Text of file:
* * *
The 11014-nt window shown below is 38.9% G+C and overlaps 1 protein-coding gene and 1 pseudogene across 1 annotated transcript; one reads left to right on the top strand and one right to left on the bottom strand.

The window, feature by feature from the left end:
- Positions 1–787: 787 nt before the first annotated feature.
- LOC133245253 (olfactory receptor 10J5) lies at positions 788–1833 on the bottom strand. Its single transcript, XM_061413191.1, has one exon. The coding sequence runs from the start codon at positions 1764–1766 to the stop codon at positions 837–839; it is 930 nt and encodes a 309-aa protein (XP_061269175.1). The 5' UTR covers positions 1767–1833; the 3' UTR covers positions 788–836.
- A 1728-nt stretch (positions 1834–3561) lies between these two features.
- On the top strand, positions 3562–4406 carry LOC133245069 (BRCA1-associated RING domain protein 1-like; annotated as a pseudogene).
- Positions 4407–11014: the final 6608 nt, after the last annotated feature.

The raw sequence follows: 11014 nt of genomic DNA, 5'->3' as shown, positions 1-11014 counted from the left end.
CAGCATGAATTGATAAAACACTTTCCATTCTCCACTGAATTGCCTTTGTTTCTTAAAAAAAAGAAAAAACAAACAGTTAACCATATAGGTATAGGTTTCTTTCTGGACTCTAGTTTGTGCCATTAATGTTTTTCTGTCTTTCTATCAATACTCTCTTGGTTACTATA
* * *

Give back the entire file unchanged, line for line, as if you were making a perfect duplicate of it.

The 11014-nt window shown below is 38.9% G+C and overlaps 1 protein-coding gene and 1 pseudogene across 1 annotated transcript; one reads left to right on the top strand and one right to left on the bottom strand.

The window, feature by feature from the left end:
- Positions 1–787: 787 nt before the first annotated feature.
- LOC133245253 (olfactory receptor 10J5) lies at positions 788–1833 on the bottom strand. Its single transcript, XM_061413191.1, has one exon. The coding sequence runs from the start codon at positions 1764–1766 to the stop codon at positions 837–839; it is 930 nt and encodes a 309-aa protein (XP_061269175.1). The 5' UTR covers positions 1767–1833; the 3' UTR covers positions 788–836.
- A 1728-nt stretch (positions 1834–3561) lies between these two features.
- On the top strand, positions 3562–4406 carry LOC133245069 (BRCA1-associated RING domain protein 1-like; annotated as a pseudogene).
- Positions 4407–11014: the final 6608 nt, after the last annotated feature.

The raw sequence follows: 11014 nt of genomic DNA, 5'->3' as shown, positions 1-11014 counted from the left end.
CAGCATGAATTGATAAAACACTTTCCATTCTCCACTGAATTGCCTTTGTTTCTTAAAAAAAAGAAAAAACAAACAGTTAACCATATAGGTATAGGTTTCTTTCTGGACTCTAGTTTGTGCCATTAATGTTTTTCTGTCTTTCTATCAATACTCTCTTGGTTACTATA